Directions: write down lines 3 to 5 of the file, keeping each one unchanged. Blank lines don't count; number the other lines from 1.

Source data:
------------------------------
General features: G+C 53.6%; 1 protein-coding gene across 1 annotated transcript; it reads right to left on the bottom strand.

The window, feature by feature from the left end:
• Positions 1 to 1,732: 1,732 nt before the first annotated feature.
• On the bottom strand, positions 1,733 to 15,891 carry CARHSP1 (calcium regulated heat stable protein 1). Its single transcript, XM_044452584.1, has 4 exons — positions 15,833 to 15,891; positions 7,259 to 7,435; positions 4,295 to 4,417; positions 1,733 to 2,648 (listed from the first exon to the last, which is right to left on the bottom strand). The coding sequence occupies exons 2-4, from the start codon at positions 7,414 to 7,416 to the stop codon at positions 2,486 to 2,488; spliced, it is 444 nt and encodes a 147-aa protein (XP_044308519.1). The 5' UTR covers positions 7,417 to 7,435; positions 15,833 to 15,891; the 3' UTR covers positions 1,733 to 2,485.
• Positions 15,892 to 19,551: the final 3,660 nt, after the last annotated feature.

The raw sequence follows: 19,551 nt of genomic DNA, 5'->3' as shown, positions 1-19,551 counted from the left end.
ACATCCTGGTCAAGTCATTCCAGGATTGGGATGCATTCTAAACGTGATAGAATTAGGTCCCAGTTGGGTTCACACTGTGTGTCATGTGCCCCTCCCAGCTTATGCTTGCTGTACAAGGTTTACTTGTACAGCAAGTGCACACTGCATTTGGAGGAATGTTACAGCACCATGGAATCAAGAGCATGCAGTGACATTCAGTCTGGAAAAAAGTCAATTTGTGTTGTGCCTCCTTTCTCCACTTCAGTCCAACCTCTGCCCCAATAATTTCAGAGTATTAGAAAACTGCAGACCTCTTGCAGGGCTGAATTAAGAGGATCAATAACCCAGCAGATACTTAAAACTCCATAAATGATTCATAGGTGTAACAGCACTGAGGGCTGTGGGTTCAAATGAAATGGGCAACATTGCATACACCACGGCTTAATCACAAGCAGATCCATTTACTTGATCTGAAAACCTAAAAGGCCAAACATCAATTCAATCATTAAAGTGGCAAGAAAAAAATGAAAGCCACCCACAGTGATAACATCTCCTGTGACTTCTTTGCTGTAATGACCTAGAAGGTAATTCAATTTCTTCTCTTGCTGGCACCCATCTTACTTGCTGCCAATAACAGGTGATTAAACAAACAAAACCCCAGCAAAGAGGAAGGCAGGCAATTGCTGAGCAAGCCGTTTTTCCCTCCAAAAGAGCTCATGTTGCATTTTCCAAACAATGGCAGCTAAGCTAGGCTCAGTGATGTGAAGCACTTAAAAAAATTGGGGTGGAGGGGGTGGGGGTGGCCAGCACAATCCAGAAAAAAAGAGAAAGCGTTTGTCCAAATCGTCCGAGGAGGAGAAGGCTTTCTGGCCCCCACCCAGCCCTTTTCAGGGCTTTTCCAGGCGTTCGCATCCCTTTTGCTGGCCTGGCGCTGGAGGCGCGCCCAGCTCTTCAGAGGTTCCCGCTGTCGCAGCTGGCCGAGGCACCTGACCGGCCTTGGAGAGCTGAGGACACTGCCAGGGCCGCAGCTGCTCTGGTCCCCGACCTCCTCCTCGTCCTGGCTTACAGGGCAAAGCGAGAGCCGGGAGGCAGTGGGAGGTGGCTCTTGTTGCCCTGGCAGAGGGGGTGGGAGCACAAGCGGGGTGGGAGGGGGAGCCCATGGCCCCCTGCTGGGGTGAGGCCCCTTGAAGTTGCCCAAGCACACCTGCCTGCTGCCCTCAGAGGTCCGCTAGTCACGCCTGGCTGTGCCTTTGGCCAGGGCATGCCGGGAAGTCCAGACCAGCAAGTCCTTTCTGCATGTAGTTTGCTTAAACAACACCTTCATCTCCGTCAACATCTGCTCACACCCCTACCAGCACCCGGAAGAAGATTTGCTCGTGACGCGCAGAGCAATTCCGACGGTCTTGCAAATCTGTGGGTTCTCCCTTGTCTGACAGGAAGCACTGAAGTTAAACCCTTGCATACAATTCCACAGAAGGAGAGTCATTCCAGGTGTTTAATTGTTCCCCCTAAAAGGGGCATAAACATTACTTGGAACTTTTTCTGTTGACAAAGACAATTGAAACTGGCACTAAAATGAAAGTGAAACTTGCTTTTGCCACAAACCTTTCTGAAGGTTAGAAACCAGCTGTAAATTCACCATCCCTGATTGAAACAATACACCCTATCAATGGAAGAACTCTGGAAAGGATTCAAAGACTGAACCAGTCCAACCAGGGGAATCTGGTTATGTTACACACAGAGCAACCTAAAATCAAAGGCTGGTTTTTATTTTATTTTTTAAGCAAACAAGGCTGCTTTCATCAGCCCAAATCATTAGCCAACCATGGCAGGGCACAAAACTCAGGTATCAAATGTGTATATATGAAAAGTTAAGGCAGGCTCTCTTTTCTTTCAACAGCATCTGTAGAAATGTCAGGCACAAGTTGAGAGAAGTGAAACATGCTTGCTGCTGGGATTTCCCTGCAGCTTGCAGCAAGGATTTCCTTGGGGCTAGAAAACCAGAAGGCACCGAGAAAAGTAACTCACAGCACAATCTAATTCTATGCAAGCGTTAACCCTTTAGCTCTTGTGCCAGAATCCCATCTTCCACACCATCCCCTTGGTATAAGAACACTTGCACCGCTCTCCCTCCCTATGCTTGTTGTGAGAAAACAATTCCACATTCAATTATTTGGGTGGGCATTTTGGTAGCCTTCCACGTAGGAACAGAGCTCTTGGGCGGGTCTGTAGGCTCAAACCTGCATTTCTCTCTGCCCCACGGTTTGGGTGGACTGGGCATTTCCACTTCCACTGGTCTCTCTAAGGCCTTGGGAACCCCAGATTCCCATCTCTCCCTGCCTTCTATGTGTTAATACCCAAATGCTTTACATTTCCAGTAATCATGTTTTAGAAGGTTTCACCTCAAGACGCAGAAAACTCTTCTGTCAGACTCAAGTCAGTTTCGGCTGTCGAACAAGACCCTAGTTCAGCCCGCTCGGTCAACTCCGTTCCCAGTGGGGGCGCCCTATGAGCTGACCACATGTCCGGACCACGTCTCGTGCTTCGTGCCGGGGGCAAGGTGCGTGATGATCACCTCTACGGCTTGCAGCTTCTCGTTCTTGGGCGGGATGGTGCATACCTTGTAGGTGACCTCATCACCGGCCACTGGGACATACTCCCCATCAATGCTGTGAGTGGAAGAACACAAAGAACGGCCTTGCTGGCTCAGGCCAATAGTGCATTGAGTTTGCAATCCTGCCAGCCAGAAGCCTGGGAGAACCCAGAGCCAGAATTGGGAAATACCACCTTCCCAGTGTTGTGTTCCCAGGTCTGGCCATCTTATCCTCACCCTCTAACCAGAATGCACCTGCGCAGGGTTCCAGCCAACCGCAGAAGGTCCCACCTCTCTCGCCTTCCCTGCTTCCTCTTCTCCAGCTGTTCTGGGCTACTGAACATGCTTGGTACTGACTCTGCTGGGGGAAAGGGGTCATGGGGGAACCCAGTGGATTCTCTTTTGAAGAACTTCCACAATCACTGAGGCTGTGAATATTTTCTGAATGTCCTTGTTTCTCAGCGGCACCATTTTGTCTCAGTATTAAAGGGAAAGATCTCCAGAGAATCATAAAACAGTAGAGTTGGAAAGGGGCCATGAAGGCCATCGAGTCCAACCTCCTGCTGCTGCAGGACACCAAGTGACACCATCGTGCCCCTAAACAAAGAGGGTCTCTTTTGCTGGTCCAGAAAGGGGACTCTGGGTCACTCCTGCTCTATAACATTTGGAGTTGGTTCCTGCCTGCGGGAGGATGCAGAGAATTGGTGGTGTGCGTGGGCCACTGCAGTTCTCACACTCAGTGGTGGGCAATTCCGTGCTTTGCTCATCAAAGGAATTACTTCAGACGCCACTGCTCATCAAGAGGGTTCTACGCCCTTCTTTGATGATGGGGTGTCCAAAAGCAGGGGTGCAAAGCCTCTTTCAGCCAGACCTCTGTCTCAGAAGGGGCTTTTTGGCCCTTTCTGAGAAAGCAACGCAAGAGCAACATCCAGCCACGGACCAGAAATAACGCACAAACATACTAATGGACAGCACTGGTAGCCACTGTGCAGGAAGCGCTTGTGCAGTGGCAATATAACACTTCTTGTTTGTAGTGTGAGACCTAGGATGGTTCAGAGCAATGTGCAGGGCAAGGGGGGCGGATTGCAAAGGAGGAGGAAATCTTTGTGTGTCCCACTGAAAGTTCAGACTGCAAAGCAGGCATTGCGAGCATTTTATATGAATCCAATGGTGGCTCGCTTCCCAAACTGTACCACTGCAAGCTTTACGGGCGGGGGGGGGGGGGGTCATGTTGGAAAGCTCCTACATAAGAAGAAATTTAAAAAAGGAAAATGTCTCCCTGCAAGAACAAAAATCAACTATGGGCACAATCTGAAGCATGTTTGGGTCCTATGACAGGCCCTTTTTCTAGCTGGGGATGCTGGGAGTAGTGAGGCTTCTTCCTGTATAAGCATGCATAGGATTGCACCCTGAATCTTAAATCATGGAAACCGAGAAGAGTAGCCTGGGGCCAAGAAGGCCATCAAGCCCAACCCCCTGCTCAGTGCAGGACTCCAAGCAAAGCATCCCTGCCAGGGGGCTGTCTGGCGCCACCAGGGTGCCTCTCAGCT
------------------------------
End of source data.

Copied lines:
• Positions 1 to 1,732: 1,732 nt before the first annotated feature.
• On the bottom strand, positions 1,733 to 15,891 carry CARHSP1 (calcium regulated heat stable protein 1). Its single transcript, XM_044452584.1, has 4 exons — positions 15,833 to 15,891; positions 7,259 to 7,435; positions 4,295 to 4,417; positions 1,733 to 2,648 (listed from the first exon to the last, which is right to left on the bottom strand). The coding sequence occupies exons 2-4, from the start codon at positions 7,414 to 7,416 to the stop codon at positions 2,486 to 2,488; spliced, it is 444 nt and encodes a 147-aa protein (XP_044308519.1). The 5' UTR covers positions 7,417 to 7,435; positions 15,833 to 15,891; the 3' UTR covers positions 1,733 to 2,485.
• Positions 15,892 to 19,551: the final 3,660 nt, after the last annotated feature.